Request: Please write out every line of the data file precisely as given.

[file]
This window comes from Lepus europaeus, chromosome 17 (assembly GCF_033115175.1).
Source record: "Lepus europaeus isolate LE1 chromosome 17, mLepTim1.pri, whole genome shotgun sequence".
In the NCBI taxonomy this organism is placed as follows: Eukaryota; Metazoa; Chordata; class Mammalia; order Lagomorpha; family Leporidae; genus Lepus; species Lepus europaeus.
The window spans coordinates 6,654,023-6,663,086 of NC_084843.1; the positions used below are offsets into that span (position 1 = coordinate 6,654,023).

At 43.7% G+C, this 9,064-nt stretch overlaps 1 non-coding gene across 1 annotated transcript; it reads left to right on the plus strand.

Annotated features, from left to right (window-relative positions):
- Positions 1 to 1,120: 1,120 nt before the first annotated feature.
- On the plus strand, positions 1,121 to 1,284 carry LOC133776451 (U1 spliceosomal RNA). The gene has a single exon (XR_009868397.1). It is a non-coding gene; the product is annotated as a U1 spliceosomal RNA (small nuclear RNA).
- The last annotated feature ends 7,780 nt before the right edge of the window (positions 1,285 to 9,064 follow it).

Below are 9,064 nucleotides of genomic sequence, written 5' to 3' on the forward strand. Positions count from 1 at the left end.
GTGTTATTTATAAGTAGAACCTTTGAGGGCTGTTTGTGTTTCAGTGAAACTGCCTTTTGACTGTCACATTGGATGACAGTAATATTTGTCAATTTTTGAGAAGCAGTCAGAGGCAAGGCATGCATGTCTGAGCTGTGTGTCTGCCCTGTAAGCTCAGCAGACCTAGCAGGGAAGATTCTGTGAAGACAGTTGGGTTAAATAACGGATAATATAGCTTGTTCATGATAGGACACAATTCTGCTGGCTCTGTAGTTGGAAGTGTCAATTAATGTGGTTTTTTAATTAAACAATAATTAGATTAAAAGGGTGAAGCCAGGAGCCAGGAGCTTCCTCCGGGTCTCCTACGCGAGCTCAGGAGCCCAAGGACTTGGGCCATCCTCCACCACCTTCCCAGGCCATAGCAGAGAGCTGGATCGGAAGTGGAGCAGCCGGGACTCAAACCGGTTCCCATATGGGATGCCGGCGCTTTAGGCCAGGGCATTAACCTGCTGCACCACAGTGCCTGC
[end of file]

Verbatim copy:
This window comes from Lepus europaeus, chromosome 17 (assembly GCF_033115175.1).
Source record: "Lepus europaeus isolate LE1 chromosome 17, mLepTim1.pri, whole genome shotgun sequence".
In the NCBI taxonomy this organism is placed as follows: Eukaryota; Metazoa; Chordata; class Mammalia; order Lagomorpha; family Leporidae; genus Lepus; species Lepus europaeus.
The window spans coordinates 6,654,023-6,663,086 of NC_084843.1; the positions used below are offsets into that span (position 1 = coordinate 6,654,023).

At 43.7% G+C, this 9,064-nt stretch overlaps 1 non-coding gene across 1 annotated transcript; it reads left to right on the plus strand.

Annotated features, from left to right (window-relative positions):
- Positions 1 to 1,120: 1,120 nt before the first annotated feature.
- On the plus strand, positions 1,121 to 1,284 carry LOC133776451 (U1 spliceosomal RNA). The gene has a single exon (XR_009868397.1). It is a non-coding gene; the product is annotated as a U1 spliceosomal RNA (small nuclear RNA).
- The last annotated feature ends 7,780 nt before the right edge of the window (positions 1,285 to 9,064 follow it).

Below are 9,064 nucleotides of genomic sequence, written 5' to 3' on the forward strand. Positions count from 1 at the left end.
GTGTTATTTATAAGTAGAACCTTTGAGGGCTGTTTGTGTTTCAGTGAAACTGCCTTTTGACTGTCACATTGGATGACAGTAATATTTGTCAATTTTTGAGAAGCAGTCAGAGGCAAGGCATGCATGTCTGAGCTGTGTGTCTGCCCTGTAAGCTCAGCAGACCTAGCAGGGAAGATTCTGTGAAGACAGTTGGGTTAAATAACGGATAATATAGCTTGTTCATGATAGGACACAATTCTGCTGGCTCTGTAGTTGGAAGTGTCAATTAATGTGGTTTTTTAATTAAACAATAATTAGATTAAAAGGGTGAAGCCAGGAGCCAGGAGCTTCCTCCGGGTCTCCTACGCGAGCTCAGGAGCCCAAGGACTTGGGCCATCCTCCACCACCTTCCCAGGCCATAGCAGAGAGCTGGATCGGAAGTGGAGCAGCCGGGACTCAAACCGGTTCCCATATGGGATGCCGGCGCTTTAGGCCAGGGCATTAACCTGCTGCACCACAGTGCCTGC